Selecting the hen who lays the most eggs doesn't necessarily...

Selecting the hen who lays the most eggs doesn’t necessarily get you the most efficient egg-laying metabolism. It may get you the most dominant hen, that pecked its way to the top of the pecking order at the expense of other hens. Individual selection doesn’t necessarily work to the benefit of the group, but a farm’s productivity is determined by group outputs.

Indeed, for some strange reason, the individual breeding programs which had been so successful at increasing egg production now required hens to have their beaks clipped, or be housed in individual cages, or they would peck each other to death.

While the conditions for group selection are only rarely right in Nature, one can readily impose genuine group selection in the laboratory. After only 6 generations of artificially imposed group selection - breeding from the hens in the best groups, rather than the best individual hens - average days of survival increased from 160 to 348, and egg mass per bird increased from 5.3 to 13.3 kg. At 58 weeks of age, the selected line had 20% mortality compared to the control group at 54%. A commercial line of hens, allowed to grow up with unclipped beaks, had 89% mortality at 58 weeks.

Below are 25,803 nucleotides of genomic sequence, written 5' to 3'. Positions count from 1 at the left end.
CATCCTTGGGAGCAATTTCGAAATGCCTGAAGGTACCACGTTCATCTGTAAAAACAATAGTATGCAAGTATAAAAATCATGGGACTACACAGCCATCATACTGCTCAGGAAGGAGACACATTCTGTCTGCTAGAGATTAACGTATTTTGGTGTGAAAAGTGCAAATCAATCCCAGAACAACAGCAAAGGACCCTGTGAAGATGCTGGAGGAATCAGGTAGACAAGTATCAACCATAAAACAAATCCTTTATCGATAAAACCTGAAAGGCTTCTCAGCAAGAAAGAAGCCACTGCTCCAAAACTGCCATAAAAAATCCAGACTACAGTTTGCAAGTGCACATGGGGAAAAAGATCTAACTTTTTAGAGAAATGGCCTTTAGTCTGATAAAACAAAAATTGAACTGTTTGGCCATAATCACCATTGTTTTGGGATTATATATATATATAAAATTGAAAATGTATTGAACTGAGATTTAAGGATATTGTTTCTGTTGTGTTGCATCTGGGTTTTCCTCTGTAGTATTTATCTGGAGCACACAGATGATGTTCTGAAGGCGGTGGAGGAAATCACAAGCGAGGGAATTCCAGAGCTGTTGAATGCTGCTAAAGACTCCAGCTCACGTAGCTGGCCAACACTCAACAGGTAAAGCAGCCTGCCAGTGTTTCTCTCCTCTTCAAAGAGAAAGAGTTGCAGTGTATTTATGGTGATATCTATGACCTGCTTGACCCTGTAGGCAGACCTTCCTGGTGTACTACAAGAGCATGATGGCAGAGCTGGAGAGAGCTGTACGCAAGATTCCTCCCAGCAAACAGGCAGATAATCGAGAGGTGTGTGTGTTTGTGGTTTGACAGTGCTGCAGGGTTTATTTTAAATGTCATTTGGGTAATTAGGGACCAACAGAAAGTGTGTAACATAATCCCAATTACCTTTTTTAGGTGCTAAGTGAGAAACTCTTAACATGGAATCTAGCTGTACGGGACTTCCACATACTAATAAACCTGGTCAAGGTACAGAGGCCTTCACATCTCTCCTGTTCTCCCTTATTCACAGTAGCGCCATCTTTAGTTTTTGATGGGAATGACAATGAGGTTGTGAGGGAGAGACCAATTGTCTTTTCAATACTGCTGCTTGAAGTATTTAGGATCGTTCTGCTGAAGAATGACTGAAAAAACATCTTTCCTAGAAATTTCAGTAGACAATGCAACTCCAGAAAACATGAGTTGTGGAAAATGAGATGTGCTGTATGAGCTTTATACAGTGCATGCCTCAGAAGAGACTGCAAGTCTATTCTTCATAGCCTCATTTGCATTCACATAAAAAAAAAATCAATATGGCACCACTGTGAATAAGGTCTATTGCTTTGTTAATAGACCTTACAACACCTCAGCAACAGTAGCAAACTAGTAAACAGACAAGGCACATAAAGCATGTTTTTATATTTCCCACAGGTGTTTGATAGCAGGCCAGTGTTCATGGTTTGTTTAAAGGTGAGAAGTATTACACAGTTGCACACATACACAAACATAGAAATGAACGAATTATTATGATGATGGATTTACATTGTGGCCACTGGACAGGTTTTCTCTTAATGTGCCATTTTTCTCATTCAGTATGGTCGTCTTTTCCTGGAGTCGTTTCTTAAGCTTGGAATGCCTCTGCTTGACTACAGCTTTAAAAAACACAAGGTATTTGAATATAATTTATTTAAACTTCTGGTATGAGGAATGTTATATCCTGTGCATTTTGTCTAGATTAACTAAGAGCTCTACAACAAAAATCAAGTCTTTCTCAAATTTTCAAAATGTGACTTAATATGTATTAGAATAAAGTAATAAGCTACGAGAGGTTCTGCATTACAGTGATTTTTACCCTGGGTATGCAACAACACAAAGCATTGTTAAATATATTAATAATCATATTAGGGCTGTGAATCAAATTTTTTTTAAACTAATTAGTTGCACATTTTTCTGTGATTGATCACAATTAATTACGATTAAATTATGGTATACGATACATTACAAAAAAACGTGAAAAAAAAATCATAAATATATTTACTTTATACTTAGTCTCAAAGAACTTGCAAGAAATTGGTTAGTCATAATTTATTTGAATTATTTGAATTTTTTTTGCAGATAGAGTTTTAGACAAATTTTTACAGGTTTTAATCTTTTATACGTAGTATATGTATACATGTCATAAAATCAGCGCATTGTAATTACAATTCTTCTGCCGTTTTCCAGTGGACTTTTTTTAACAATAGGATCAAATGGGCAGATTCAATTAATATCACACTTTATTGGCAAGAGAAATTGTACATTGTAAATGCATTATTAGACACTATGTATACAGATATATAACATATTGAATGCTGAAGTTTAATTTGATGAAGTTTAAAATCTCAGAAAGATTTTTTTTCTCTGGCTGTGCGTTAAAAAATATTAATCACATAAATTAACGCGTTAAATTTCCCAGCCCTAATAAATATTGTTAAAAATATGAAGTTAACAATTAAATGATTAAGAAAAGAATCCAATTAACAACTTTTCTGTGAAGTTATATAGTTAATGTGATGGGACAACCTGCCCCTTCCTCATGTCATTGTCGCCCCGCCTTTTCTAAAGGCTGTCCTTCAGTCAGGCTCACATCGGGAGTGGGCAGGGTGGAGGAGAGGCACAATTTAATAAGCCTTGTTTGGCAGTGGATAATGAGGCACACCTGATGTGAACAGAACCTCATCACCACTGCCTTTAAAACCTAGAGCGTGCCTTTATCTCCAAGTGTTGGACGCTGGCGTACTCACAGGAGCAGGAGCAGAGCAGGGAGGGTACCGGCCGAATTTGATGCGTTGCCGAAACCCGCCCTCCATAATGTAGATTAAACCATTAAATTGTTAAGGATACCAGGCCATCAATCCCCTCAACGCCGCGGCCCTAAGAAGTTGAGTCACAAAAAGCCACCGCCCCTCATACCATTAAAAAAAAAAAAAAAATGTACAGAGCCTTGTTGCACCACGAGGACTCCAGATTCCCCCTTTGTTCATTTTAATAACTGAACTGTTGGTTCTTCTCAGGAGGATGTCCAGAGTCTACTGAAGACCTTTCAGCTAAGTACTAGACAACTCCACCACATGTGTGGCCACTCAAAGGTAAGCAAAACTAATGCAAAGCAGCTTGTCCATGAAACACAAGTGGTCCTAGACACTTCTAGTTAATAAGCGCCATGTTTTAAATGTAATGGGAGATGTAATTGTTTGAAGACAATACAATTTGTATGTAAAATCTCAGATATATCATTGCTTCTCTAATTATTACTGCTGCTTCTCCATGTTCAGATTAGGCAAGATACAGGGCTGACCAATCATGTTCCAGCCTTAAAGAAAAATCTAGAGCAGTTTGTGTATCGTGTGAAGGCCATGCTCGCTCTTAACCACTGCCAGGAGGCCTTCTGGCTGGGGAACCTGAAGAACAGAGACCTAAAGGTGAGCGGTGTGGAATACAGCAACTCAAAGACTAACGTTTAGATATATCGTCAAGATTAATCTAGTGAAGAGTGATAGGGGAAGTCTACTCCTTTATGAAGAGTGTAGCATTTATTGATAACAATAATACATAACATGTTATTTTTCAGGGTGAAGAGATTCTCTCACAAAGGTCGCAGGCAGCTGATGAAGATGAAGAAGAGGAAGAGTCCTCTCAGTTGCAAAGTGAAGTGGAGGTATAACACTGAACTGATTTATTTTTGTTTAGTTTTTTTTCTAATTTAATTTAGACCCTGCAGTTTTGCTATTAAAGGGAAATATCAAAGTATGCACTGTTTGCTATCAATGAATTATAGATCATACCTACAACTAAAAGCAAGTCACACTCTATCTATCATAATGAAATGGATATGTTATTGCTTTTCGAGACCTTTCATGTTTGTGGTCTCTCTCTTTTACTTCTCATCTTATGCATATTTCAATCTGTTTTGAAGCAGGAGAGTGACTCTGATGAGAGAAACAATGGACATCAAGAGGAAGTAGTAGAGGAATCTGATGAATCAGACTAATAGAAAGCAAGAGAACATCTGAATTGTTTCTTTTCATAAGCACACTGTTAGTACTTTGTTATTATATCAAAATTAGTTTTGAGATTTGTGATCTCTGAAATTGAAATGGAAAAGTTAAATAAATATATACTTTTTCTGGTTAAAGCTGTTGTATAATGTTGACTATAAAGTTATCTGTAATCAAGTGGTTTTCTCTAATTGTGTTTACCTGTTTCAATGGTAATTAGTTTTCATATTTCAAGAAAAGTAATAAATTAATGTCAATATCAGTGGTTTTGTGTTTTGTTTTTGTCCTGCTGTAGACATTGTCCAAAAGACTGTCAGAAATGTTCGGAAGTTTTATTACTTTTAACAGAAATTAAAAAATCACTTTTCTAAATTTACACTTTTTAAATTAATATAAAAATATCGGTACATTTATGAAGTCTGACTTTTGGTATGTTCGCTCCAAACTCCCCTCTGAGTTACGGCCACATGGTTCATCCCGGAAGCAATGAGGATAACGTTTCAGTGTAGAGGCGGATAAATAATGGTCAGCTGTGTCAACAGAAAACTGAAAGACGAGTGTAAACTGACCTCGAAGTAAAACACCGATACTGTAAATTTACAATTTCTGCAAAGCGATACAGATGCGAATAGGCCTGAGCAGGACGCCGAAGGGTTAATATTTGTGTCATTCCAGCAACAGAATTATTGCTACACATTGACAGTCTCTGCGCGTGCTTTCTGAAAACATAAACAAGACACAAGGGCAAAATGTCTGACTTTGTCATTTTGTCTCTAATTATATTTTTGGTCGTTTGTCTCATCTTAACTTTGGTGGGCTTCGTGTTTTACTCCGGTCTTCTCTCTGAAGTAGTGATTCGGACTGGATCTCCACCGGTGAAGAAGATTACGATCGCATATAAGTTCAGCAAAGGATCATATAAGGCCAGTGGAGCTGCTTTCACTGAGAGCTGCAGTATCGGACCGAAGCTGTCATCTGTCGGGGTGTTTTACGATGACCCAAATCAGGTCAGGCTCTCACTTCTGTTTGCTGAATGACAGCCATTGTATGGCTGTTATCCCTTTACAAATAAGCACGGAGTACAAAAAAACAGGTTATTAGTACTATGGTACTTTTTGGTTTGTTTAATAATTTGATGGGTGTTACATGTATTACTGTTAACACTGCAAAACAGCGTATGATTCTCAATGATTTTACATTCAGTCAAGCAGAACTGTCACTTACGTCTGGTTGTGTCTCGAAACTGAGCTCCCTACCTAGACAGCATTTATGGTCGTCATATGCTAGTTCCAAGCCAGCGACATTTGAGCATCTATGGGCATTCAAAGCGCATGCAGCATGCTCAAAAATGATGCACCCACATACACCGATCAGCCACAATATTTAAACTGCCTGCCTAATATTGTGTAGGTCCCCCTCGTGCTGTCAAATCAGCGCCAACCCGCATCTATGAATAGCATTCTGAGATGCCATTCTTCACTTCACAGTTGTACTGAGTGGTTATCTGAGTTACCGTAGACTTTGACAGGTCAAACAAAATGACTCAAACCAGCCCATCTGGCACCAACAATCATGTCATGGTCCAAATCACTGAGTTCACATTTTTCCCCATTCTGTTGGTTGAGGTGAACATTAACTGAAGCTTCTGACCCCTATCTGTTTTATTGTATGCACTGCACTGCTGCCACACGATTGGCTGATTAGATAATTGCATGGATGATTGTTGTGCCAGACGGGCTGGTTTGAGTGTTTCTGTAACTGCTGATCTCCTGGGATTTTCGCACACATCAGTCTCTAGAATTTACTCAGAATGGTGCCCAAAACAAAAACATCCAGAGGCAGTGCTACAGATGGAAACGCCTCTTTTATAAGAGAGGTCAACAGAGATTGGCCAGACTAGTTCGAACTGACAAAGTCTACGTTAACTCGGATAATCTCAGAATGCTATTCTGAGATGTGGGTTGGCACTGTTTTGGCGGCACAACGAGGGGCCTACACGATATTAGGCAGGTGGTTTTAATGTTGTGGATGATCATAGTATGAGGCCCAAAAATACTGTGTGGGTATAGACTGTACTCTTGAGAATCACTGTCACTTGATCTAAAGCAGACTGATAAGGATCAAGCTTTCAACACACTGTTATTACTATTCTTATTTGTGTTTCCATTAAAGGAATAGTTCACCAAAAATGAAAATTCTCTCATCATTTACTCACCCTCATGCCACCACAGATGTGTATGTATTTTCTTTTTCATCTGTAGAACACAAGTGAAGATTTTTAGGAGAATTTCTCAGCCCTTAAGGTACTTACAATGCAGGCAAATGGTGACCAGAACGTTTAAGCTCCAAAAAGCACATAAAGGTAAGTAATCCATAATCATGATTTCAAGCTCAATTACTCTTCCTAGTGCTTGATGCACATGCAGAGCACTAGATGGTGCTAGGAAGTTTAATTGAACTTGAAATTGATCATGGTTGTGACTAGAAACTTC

Optimizing a group is different than optimizing an individual